When a Will is not created and a decedent dies intestate, the appointment of an Administrator is controlled by the estate laws.  New York estate lawyers turn to Surrogate’s Court Procedure Act Section 1001 entitled “Order of priority for granting letters of administration,” to determine which individual has the right to be appointed.  The New York Probate Lawyer Blog contains numerous articles regarding the estate administration process.

As can be expected, the priority for appointment as Administrator is given to a decedent’s surviving spouse, followed by children and then other descendants.  While the statute appears straightforward, its provisions inherently allow for controversy when there is more than one person who has a right to be appointed and the eligible parties do not agree to work together.  This situation is very common when the eligible parties are a number of children since each one has a right to act as Administrator but they do not get along.  Thus, the Surrogate’s Court may be confronted with competing petitions for appointment and allegations that competing parties are not qualified to act for one reason or another.  While a majority of the eligible parties may choose to elect one of the group, the ultimate resolution must be determined by the Court.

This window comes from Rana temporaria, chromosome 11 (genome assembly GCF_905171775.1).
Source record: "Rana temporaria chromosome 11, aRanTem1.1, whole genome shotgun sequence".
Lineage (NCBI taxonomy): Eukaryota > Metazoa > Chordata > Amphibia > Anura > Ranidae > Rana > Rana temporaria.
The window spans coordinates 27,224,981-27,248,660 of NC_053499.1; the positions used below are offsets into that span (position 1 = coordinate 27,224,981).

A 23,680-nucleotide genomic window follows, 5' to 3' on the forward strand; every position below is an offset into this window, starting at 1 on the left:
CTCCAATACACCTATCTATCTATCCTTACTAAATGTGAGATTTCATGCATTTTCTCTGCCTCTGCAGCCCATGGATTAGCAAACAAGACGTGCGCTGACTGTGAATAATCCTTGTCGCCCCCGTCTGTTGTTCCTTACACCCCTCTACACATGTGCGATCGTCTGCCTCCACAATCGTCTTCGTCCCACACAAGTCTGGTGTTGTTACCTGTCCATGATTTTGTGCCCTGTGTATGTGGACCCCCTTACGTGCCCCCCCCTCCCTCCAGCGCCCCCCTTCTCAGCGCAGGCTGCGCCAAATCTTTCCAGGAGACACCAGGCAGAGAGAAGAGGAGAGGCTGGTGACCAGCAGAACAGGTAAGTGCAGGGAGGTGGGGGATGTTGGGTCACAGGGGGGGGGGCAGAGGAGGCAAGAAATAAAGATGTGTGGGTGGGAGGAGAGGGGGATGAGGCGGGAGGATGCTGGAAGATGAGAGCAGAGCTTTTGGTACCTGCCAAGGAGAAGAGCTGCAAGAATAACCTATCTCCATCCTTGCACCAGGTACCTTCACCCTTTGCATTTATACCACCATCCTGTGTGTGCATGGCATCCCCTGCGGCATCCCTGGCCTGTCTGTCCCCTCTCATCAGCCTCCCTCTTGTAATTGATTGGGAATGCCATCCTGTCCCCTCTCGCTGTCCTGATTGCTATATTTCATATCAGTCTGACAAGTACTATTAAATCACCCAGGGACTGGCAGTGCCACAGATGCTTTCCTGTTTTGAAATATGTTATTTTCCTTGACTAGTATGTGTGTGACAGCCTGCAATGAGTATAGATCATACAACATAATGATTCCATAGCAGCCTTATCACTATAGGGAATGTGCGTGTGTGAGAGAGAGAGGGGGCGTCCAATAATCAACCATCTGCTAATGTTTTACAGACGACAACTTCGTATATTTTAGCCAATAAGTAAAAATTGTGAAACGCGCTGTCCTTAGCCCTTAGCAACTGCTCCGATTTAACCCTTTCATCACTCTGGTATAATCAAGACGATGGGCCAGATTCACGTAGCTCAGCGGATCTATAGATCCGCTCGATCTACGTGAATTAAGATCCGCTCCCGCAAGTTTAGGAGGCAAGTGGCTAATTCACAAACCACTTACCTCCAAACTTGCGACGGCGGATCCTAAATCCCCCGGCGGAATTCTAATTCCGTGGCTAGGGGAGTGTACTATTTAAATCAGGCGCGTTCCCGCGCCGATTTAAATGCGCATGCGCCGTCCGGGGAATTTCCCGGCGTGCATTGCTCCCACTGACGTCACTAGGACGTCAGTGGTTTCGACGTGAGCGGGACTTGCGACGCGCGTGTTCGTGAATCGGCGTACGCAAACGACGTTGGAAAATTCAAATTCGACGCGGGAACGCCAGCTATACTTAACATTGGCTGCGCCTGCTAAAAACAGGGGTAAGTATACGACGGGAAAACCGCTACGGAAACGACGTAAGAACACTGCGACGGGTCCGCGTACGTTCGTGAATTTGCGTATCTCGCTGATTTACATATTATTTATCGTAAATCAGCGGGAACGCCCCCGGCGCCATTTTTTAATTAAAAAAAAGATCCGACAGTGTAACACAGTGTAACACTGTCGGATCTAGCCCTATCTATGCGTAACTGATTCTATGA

Fiduciary-300x185There are various types of fiduciary appointments granted by the New York State Surrogate’s Court.  The Court may appoint an Executor and issue Letters Testamentary.  This occurs in connection with the probate of a Last Will and Testament.  If the decedent dies intestate, the Court appoints an Administrator and issues Letters of Administration.  The New York Probate Lawyer Blog has published many articles discussing the probate and administration process.

Sometimes when the Court proceedings for the probate of a Will or an intestate administration proceeding is delayed, the Surrogate might appoint a Preliminary Executor or Temporary Administrator.  This may occur where there is a Will Contest or Kinship cannot be determined without a kinship hearing.